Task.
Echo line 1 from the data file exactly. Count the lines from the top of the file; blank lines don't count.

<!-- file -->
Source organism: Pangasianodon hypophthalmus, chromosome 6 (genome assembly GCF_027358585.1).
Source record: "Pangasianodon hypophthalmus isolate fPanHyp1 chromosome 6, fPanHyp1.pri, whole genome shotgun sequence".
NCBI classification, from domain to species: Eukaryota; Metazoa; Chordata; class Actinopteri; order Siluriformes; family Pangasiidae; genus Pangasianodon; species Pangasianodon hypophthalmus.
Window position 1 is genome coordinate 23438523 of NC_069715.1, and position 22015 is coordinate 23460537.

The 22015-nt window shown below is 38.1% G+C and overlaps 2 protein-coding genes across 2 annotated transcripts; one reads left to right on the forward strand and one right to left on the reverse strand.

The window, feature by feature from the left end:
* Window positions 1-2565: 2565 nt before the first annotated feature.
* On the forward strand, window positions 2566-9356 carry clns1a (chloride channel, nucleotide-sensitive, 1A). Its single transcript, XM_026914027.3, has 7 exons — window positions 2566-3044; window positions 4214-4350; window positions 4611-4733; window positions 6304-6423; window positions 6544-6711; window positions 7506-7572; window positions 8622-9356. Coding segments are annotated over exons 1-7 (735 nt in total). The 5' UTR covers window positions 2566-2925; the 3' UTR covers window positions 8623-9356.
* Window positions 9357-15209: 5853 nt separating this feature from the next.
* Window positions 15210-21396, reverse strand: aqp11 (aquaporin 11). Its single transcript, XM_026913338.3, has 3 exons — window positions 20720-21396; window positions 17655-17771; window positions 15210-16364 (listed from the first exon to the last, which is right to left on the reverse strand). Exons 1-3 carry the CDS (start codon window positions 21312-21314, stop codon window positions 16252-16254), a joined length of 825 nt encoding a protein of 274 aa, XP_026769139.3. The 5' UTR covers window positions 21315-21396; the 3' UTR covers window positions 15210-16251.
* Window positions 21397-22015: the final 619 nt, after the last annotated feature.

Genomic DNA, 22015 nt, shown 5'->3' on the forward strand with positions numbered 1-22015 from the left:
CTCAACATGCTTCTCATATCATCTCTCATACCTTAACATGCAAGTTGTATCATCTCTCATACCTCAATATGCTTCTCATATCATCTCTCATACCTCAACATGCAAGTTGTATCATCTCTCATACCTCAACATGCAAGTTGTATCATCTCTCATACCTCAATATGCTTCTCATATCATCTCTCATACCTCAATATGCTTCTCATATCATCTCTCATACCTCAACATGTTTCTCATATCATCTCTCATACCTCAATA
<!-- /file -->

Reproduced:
Source organism: Pangasianodon hypophthalmus, chromosome 6 (genome assembly GCF_027358585.1).